Family members of Beatrice Ferrari including her husband, Renato, at...

Family members of Beatrice Ferrari including her husband, Renato, at right, wait for her coffin to be brought into St. Kilian Roman Catholic Church in Farmingdale on Wednesday. Credit: Newsday / J. Conrad Williams Jr.

For more than three decades, Beatrice Ferrari was the cornerstone of Farmingdale High School's foundation — the dynamic social studies teacher who made history come alive, prepared generations of students for the oft-feared global history and geography Regents exam and chaperoned thousands of eager music students to one of their favorite weekends of the year at band camp.

Over the years, Ferrari touched the lives of countless students and built genuine connections through her uplifting demeanor that made youngsters she crossed paths with feel special and supported.

On Wednesday, members of a community nurtured by Ferrari's kindness turned out en masse to say goodbye to the woman affectionately known as the grandmother of Farmingdale's vaunted marching band program.

Ferrari, 77, of Farmingdale, and band director Gina Pellettiere, 43, of Massapequa were killed last Thursday when a charter bus carrying 40 members of the school's marching band, along with two other adults, crashed down a 50-foot embankment on Interstate 84 in Orange County on their way to a band camp in Pennsylvania.

Three students and one adult remain hospitalized, officials said. A funeral for Pellettiere will be held Thursday in Massapequa Park.

Angela Ferrari-Aldieri, one of Ferrari's two daughters, described her mother as the "anchor of the relay race" for many of her students' educations.

"Her words evoked emotion and formed a connection with people and had a positive influence in their lives," Ferrari-Aldieri said during a funeral Mass at St. Kilian Roman Catholic Church in Farmingdale. "If she saw you were interested in something, she encouraged you to find a path and your talent. She saw your potential and she enjoyed watching their success."

Crowds began building early Wednesday morning outside the Conklin Street church, as more than 500 mourners, including Nassau County Executive Bruce Blakeman and Oyster Bay Supervisor Joseph Saladino, filled the pews for Ferrari's standing-room-only Mass.

Green ribbons were tied throughout the church exterior — in honor of Farmingdale High School's color — while many mourners wore green scarves, ties or shirts.

Family friend and former student Leonardo Najah said Miss B, as she was often known, continued attending band camp 17 years after her retirement and long after her knees made walking difficult. It was Pellettiere, family members said, who refused to let Ferrari give up the trip she loved so much, finding a golf cart coined the "B-Mobile" to help scurry her around the camp.

"She never missed anything that had to do with the music community in the school," Najah said. " … The students just really loved her."

Ferrari was born and raised in a tight-knit Brooklyn community with all of her immediate family within walking distance. She graduated from Brooklyn College at a time when the school required a higher GPA from women to attend, according to another daughter, Dina Ferrari-Lopresto, a teacher in the Farmingdale School District.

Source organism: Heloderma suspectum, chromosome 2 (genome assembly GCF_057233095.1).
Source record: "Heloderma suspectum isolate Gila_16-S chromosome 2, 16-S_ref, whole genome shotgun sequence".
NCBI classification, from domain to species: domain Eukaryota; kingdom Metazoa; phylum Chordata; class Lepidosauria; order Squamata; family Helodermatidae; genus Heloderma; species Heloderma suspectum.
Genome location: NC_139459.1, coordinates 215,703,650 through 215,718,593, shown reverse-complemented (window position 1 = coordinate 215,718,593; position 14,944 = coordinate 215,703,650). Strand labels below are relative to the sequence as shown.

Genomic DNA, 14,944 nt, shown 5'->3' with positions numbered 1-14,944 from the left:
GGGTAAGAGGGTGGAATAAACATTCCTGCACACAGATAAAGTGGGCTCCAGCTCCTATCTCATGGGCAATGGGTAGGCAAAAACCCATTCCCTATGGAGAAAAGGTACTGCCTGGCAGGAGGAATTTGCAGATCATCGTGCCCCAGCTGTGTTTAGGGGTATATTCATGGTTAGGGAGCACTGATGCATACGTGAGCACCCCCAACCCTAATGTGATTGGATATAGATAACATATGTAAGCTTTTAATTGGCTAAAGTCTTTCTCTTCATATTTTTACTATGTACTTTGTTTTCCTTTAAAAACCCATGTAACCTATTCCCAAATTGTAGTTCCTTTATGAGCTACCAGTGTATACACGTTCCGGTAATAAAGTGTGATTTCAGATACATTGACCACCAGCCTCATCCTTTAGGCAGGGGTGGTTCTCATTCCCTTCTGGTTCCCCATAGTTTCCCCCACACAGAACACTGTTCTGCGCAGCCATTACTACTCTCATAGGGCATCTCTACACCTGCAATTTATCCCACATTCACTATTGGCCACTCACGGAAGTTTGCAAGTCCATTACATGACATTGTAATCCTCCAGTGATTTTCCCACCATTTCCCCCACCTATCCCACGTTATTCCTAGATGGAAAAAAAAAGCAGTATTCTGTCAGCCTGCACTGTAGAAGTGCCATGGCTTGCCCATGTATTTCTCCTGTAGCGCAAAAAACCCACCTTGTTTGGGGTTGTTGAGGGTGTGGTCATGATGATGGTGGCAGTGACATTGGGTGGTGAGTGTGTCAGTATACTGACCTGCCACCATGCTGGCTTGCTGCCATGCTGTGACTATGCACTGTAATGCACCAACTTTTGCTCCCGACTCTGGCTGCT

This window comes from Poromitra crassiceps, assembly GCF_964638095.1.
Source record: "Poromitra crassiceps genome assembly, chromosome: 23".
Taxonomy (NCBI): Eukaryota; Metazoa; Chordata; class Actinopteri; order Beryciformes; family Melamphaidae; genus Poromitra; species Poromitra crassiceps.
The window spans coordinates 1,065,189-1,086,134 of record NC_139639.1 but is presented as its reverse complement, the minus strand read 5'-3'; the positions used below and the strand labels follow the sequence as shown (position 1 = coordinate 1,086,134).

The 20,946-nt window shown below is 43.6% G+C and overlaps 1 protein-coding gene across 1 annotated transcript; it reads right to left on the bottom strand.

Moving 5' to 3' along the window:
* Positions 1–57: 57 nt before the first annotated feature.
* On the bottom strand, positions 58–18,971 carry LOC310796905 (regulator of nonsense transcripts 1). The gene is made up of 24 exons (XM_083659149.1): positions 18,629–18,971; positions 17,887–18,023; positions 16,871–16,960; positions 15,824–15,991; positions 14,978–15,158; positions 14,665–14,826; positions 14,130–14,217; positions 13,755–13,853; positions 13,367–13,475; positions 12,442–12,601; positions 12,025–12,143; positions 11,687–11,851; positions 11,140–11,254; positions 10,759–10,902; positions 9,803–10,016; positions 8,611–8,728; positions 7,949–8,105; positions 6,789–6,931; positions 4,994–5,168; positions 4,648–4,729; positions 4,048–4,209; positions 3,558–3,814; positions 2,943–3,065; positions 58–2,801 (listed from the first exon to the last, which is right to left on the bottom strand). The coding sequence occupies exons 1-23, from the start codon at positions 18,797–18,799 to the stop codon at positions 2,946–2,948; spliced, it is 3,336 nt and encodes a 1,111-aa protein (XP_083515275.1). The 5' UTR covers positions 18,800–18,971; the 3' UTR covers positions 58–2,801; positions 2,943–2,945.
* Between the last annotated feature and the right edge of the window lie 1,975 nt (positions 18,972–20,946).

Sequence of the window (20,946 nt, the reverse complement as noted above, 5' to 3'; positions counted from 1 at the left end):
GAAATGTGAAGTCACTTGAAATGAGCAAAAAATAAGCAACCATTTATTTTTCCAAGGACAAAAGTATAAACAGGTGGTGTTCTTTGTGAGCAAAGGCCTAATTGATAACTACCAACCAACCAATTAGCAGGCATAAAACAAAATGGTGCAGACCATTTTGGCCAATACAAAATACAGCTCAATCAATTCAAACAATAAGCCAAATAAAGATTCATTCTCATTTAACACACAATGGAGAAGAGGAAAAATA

A passion for teaching, Ferrari-Lopresto said, drove her mother to persevere. After years as a substitute and teaching night school, Ferrari finally earned a full-time position at Farmingdale. She would not relinquish the spot for more than 30 years.

"She cultivated and nurtured our love of learning," Ferrari-Lopresto said. "She built my confidence as a student and taught me the skills that will stay with me … She was my confidante; my supporter; my defender; my best friend. We are who we are because of her."

Ferrari met her future husband, Renato Ferrari, then of Huntington, at a family party shortly after he returned from serving in Vietnam. The couple quickly fell in love and were married for 51 years.

They renewed their vows last year at St. Kilian, where they attended weekly Mass, said Rev. Michael Duffy, rector at St. Agnes Cathedral in Rockville Centre and an associate pastor at the Farmingdale church from 2012-2017.

"[Renato's] heart is broken and it breaks all of our hearts because of the way that he loved his wife and was loved by his wife," Duffy said. " … It's a reminder to all of us that lives are best lived when they're given away in love and in service to the community."

An artist who loved to sew and design specialty blankets, Ferrari became entwined with Farmingdale's music program by happenstance. 

Ferrari's classroom was located across the hall from the band room, Ferrari-Aldieri said, and her mother charmed the former band leader into having his crew play extra quietly on test days. The two teachers became fast friends and Ferrari became a regular band camp chaperone, including on recent trips attended by two of her grandchildren, both of whom performed in the band,

The connection with the band grew deeper when Pellettiere became director.

"They were more than colleagues," Ferrari-Aldieri said. "Mom loved her like another daughter."

Ferrari's impact on a generation of young minds was not forgotten Wednesday, even among parents whose children graduated from the district decades earlier. 

Donald Kahn said Ferrari tutored his children years ago.

"There are no words to say what she meant to this community or her family," Kahn said. "She was a phenomenal woman."

With John Asbury

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